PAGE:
Internet site serves up world news as a work of modern art

Science & Technology

March 06, 2005|By CHICAGO TRIBUNE

Information is power, and in the hands of Jonathan Harris, it's also art.

Against the white background of his Web site 10x10 - - Harris has arranged a 10-by-10 grid of snapshots. The grid is bordered on the right by 100 tiny words.

The effect is reminiscent of contemporary art, and as with all art, there's more here than meets the eye.

"It's a shorthand view of the world," says Harris, 25, of New York. "How do you encapsulate a single moment in time in an objective and rational way?"

Harris' computer program munches on news stories and serves up what it chooses as the 100 most important words used in online articles by BBC World Edition, Reuters and New York Times International.

Then the program attaches news images to represent those words, thus creating the grid.

The images meld into an eye-pleasing, abstract metapicture. The list of words and associated images are updated every hour.

If you run your cursor over a word on the list, its accompanying image in the grid lights up. If you click on the picture, you will see headlines of the news stories where the word appears. Clicking on the headline opens the complete news article.

Sometimes, the links between words and pictures are not readily apparent. "I do that on purpose," Harris says, "because otherwise you could miss something quite obscure. Say there's a story on the Xbox, but Xbox is mentioned once. If I excluded unusual words, you could miss something big."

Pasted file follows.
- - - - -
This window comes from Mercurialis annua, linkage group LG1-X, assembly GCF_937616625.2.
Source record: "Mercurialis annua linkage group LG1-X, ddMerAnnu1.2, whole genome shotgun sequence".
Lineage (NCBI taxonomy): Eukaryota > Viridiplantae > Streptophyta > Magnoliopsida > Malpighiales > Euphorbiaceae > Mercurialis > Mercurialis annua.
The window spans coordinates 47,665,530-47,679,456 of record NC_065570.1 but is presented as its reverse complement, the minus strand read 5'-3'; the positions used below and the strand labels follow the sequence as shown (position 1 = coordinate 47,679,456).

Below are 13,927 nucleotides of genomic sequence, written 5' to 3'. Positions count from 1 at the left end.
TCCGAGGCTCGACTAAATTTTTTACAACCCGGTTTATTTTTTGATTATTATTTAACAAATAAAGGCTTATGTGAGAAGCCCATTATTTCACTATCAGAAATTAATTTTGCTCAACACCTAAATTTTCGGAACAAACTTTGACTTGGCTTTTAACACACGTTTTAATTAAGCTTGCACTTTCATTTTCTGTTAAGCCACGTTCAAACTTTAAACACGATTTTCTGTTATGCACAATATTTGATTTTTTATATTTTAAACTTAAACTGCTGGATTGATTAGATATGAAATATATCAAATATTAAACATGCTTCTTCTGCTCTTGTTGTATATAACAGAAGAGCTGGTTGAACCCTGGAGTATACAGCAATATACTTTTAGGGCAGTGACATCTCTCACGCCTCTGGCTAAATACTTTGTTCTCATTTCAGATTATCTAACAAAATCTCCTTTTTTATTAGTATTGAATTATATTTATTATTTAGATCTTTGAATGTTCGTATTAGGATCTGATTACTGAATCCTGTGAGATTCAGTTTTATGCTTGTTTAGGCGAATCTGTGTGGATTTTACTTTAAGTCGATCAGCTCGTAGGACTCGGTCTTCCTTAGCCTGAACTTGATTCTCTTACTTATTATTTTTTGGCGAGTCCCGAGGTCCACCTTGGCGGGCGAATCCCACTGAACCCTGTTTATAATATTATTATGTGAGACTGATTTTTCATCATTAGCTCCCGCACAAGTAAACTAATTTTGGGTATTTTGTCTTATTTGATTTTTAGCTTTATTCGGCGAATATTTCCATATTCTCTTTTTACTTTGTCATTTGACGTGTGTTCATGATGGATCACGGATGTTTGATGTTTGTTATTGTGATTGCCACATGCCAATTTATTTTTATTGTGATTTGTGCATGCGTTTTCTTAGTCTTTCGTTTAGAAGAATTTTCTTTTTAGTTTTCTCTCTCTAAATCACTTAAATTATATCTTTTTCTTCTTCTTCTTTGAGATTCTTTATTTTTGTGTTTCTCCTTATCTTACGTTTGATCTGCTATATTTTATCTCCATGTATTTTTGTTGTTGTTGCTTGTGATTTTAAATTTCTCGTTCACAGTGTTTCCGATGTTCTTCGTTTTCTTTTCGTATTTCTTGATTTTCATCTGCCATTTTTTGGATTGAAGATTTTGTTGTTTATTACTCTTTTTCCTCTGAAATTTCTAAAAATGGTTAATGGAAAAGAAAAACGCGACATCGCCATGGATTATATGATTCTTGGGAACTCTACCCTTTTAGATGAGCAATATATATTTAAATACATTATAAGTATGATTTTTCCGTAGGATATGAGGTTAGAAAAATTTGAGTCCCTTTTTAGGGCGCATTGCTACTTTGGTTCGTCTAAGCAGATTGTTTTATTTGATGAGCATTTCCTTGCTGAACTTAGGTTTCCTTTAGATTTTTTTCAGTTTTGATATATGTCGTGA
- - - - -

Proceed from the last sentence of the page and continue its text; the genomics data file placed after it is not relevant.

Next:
The list of 100 words is generated automatically, as are their accompanying pictures.

Harris' program copies images from the news sites focused on the center third of the photo and just a bit higher, producing images that appear to have been cropped by a human, not by computer.

Harris' site is a descendant of the Minimal Art of the 1960s, in which artists emphasized the structure of art, as opposed to the art itself.

In creating 10x10, Harris discovered something about himself: "You still find certain hours [in the grid] really boring - pictures of a lot of people giving speeches, having meetings, and you don't want to see more. When there's violence, explosions and buildings on fire, that's when you want to click on every picture in the grid. This surprised me, because it I've been a critic of sensationalist media, but I do crave that."

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